The Role Higher Education Plays
in Keeping Adverse Stimuli from Occurring in Pregnancy
The research examined a number of variables which affect pregnancy. The variables considered in this study included lack of social support, emotional stress, and the mental health of the parent. This study also considered the role higher education plays in how each of these variables affect pregnancy. Thus considering whether higher education levels positively or negatively impact the knowledge parents have about stimuli which can affect the fetus. The results of this study were contrary to the hypothesis. However, significance was found in specific subtests between groups. This significancewas found in the area of social support as well as overall scores between subjects. This significance was found irrespective of their receiving higher levels of education in the area of child development.
There were forty female subjects who participated in this study. Subjects ranged in age from 18 to 21 and attend a small Catholic liberal arts college in the northeast. They were all students drawn from the freshman class, as well as both the junior and senior classes. The subjects who participated in the study for class credit. The alternative for students who did not want to participate in research studies was to write a paper in order to receive credit for their Introduction to Psychology class.
The subjects were divided into two separate groups. One group contained juniors and seniors who had taken a Child Development course while the other group were freshman who had not taken the course. The subjects were given a true/false questionnaire that was written by the experimenter.
The questionnaire was divided inot five catergories that included three questions in each catergory. The five different variables that the subject was tested on included social support, stress, mental health, demographics, and physical healthin pregnancy. The participant was also asked to fill out some background information on their experiences with children. They were also asked whether they had ever taken a course in parenting or child development in the past.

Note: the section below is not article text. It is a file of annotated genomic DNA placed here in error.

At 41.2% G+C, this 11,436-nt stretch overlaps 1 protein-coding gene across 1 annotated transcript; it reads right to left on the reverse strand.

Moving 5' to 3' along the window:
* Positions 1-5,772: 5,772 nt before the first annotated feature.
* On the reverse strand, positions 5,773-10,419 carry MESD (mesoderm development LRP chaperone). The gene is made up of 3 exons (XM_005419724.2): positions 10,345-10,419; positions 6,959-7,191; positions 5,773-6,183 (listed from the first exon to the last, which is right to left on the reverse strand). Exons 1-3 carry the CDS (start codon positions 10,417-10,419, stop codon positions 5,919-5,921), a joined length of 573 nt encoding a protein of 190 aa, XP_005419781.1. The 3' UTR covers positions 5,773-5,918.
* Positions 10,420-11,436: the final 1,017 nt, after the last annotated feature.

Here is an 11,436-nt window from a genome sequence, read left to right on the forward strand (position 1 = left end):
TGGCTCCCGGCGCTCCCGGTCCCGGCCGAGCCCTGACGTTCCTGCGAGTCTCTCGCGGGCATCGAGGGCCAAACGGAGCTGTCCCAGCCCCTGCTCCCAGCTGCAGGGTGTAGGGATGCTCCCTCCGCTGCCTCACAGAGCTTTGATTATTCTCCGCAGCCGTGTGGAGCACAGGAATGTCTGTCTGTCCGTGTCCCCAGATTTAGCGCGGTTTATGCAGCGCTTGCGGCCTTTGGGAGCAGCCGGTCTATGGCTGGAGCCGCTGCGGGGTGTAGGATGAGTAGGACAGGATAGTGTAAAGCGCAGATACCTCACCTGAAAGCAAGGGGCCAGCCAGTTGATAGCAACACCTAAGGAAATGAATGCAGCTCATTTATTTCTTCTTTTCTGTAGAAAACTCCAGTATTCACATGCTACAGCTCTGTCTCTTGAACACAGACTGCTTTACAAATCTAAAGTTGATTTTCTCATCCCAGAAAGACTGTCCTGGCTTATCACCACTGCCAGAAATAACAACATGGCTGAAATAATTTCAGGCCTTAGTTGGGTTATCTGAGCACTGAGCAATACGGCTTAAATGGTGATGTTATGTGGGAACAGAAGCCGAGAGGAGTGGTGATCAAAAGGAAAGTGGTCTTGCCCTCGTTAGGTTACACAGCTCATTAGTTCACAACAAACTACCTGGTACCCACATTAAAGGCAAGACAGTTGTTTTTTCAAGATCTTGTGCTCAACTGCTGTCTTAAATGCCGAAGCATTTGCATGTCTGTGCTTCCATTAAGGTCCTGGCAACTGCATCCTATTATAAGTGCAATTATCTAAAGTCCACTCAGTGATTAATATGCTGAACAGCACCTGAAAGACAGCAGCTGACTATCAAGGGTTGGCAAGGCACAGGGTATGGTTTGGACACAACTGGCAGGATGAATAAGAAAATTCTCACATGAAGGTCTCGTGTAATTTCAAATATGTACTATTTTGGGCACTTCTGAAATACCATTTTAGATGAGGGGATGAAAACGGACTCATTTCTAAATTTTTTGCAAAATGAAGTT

A sign up sheet that included the time, date, and place where my reseach study took place was posted in the Psychology department. The freshman signed up for the study in order to fulfill a requirement for their Introduction to Psychology course. They could also opt to write a paper if they felt uncomfortable participating in a research study as well as volunteer for the study without receiving credit. The juniors and seniors were informed of the study through campus e-mail and participated on a volunteer basis. The two groups were asked to come to participate in the study on the same date at a different time.
The subjects were asked to meet in room 3103 in the Goulet building. When the subjects were seated they were given a consent form to look over and sign. Once everyone had completed the consent form the questionnaire was passed out. The subjects were then told to answer the true/false questions to the best of their ability. Upon finishing the questionnaire the subjects were given a debriefing statement in order to help them understand the significance of this study. They were again reminded not to talk about the study until after the thesis had been completed.
A multiple analyses of variance (MANOVA) was run to see whether there were any differences found betwen the five subtests used in the questionnaire. The afore mentioned subtests included stress, social support, demographics, mental health, and other. The MANOVA indicated there was no significant differnce between the two groups and their success in answering the questions correctly, F (5,34) = 1.42, p > .05.
The use of separate analysis of variance (ANOVA) were conducted because of the apriori prediction that differences would be found between the two groups on specific subtests. These separate ANOVA's indicated significance in stubtest number two, social support, F (1,38) = 6.48, p < .05.
T-tests were also run in an exploratory manner to
examine whether college students differ in their knowledge across subtests
regardless of their taking Child Psychology. The t-test used to indicate
overall significance of the five subtests,
F (4, 152) = 4.38, p < .05.
A matched t-test was also used to analyze which subtest
students knew the least about overall. There was significance found
in subtest number three of the questionnaire which explored demographic
variables, t (39) = 3.85, p < .05.
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